Image provided by: University of Oregon Libraries; Eugene, OR
About Oregon daily emerald. (Eugene, Or.) 1920-2012 | View Entire Issue (Sept. 28, 1950)
Soohomore YW Dinner Meet
Sophomore women will meet
"Tuesday for dinner and entertain
ment at the YWCA headquarters
The 5:30 p. m. affair is the first
in a series of dinners planned by
the Y sophomore commission.
Francis Gillmore, Kwama presi
dent, will speak.
Representatives in. each house
should collect 25 cents for each
ticket and pick up the tickets
from Lois Greenwood, YWCA di
rector, at Gerlinger.
“This will be an opportunity for
all the girls to get together again
after the summer,” said Mary
Alice Baker, commission chair
man, “and I want especially to in
vite sophomore transfers to come
and get acquainted with their
classmates and with the Y.
Speech Professor Returns
Reutrning to the University
speech department, D. Glenn Star
lin, assistant professor of speech,
will direct the new radio studios.
Starlin has been working at the
University of Iowa the past year
for his doctorate.
Assistant Managing Editor: Bob
Desk Editor: June Fitzgibbons
Desk Staff: Phil Bettens, Ade
line Garbarino, Miriam Goddard.
Night Editor: Mary Hall
Night Staff: La Vaun Krueger,
Connie Perkins, Jo Cunny.
If a man wants to borrow
I trouble, he never needs colateral.
Idaho Invites U of O To Moscoi
Oregon students have been in
vited to attend and participate in
the Homecoming of the University
of Idaho, Oct. 14, according to a
letter received by ASUO Presi
dent Barry Mountain.
The weekend will consist of a
parade Saturday morning follow
ed by the game between Oregon
and Idaho in the afternoon. Open
house and a Homecoming dance
are planned in the evening.
The Idaho student body suggest
ed that Oregon students partici
pate in the weekend of activities
by entering a band or float in the
parade, or have a represents
group in halftime activities.
“Participation of Oregon
dents will give support to
team, and will also add i
spirit to the rivalry between
schools in the Northern Divi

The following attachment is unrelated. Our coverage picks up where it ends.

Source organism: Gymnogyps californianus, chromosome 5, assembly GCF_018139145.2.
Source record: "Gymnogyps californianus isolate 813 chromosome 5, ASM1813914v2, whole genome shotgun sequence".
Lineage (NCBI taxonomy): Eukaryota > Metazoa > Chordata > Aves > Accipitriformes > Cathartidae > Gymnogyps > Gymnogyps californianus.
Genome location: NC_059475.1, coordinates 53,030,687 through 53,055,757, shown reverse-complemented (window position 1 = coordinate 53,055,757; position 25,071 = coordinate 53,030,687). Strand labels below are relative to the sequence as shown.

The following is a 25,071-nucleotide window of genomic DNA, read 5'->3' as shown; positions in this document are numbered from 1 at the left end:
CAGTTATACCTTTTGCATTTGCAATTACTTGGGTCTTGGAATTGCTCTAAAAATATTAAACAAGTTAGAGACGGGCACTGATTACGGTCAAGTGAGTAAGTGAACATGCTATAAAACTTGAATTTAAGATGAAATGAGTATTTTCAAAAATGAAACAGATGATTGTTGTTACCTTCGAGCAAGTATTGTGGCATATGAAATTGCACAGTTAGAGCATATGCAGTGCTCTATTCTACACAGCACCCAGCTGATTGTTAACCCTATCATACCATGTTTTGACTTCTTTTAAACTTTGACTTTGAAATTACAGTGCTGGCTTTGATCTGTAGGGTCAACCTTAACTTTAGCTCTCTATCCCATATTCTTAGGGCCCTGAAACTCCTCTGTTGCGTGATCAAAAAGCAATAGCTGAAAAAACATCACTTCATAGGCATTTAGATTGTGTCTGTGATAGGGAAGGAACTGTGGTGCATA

which has been so prevalent ir
past,” the letter states.
Some of the big guns are si
ed when the war ends; ot
begin work on their memoir!
When in doubt (also when
do the friendliest thing.
When accident taps a worker on the shoulder and calls "Time Out,” it may be for a
day, a week, a month—or forever!
Every year time runs out for some 16,000 workers, killed in action on their jobs.
80,000 are so severely injured that they may never work again. Two million are injured
in greater or lesser degree. The cost to workers and industry—$4,500,000,000 annually.
Over eighteen and a half million dollars every working day.
..... .y .. . ■£' ,
[When you’re inclined to bea bit careless, a little too tired to be cautious, remember,
every 32 minutes some worker gets; "tapped for life,” every 16 seconds one is injured,
temporarily or permanently. Know your job, be alert while on it. Vehicle accidents are
the No. 1 killers and cause most permanent disabilities. Machinery is the principal source
for partially disabling injuries, while the handling of objects knocks out more workers
temporarily. Falls are occurring continuously, in all kinds of work, and cause anything
from a slight injury to death.
1 So watch yourself at work. Think safely—use your head to save your job—maybe
your life! - : . .. ... .
Prepared in co-operation with the President’s Conference on
Industrial Safety and contributed in the public interest by